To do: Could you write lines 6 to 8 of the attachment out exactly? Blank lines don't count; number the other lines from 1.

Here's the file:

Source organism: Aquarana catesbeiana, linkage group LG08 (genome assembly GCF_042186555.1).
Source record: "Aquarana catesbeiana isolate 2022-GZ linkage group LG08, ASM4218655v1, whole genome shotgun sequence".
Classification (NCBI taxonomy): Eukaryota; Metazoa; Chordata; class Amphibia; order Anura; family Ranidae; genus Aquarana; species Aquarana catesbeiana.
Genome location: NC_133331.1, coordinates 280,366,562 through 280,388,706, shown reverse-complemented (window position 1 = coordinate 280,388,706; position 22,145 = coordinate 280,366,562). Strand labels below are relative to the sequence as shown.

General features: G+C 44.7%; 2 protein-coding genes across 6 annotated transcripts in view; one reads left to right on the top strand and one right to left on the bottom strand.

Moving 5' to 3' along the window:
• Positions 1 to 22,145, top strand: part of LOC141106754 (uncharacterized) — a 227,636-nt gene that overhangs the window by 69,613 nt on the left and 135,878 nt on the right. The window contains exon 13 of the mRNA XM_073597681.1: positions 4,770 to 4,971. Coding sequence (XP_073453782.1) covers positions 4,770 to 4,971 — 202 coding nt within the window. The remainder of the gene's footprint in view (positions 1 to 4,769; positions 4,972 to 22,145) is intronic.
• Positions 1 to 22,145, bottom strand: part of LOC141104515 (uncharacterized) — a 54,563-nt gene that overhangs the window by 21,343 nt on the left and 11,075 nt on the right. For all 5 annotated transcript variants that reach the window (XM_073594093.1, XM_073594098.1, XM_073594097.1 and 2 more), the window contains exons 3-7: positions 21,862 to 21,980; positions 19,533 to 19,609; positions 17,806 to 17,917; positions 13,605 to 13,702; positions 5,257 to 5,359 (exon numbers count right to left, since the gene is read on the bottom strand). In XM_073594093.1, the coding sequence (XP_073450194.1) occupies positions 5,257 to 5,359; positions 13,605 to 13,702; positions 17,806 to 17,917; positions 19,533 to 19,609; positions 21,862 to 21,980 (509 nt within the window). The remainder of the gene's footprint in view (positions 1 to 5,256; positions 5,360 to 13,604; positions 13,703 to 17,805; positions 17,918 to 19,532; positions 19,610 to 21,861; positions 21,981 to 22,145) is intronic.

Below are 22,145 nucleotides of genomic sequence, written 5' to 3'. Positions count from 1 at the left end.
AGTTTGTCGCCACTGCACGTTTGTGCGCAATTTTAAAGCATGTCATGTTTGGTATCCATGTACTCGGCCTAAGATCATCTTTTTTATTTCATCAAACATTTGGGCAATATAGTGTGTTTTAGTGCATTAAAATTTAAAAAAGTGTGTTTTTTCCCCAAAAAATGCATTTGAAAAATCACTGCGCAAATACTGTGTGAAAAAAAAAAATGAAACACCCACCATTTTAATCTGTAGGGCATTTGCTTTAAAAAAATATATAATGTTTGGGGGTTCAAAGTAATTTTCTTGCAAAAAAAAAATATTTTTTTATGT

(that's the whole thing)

Moving 5' to 3' along the window:
• Positions 1 to 22,145, top strand: part of LOC141106754 (uncharacterized) — a 227,636-nt gene that overhangs the window by 69,613 nt on the left and 135,878 nt on the right. The window contains exon 13 of the mRNA XM_073597681.1: positions 4,770 to 4,971. Coding sequence (XP_073453782.1) covers positions 4,770 to 4,971 — 202 coding nt within the window. The remainder of the gene's footprint in view (positions 1 to 4,769; positions 4,972 to 22,145) is intronic.
• Positions 1 to 22,145, bottom strand: part of LOC141104515 (uncharacterized) — a 54,563-nt gene that overhangs the window by 21,343 nt on the left and 11,075 nt on the right. For all 5 annotated transcript variants that reach the window (XM_073594093.1, XM_073594098.1, XM_073594097.1 and 2 more), the window contains exons 3-7: positions 21,862 to 21,980; positions 19,533 to 19,609; positions 17,806 to 17,917; positions 13,605 to 13,702; positions 5,257 to 5,359 (exon numbers count right to left, since the gene is read on the bottom strand). In XM_073594093.1, the coding sequence (XP_073450194.1) occupies positions 5,257 to 5,359; positions 13,605 to 13,702; positions 17,806 to 17,917; positions 19,533 to 19,609; positions 21,862 to 21,980 (509 nt within the window). The remainder of the gene's footprint in view (positions 1 to 5,256; positions 5,360 to 13,604; positions 13,703 to 17,805; positions 17,918 to 19,532; positions 19,610 to 21,861; positions 21,981 to 22,145) is intronic.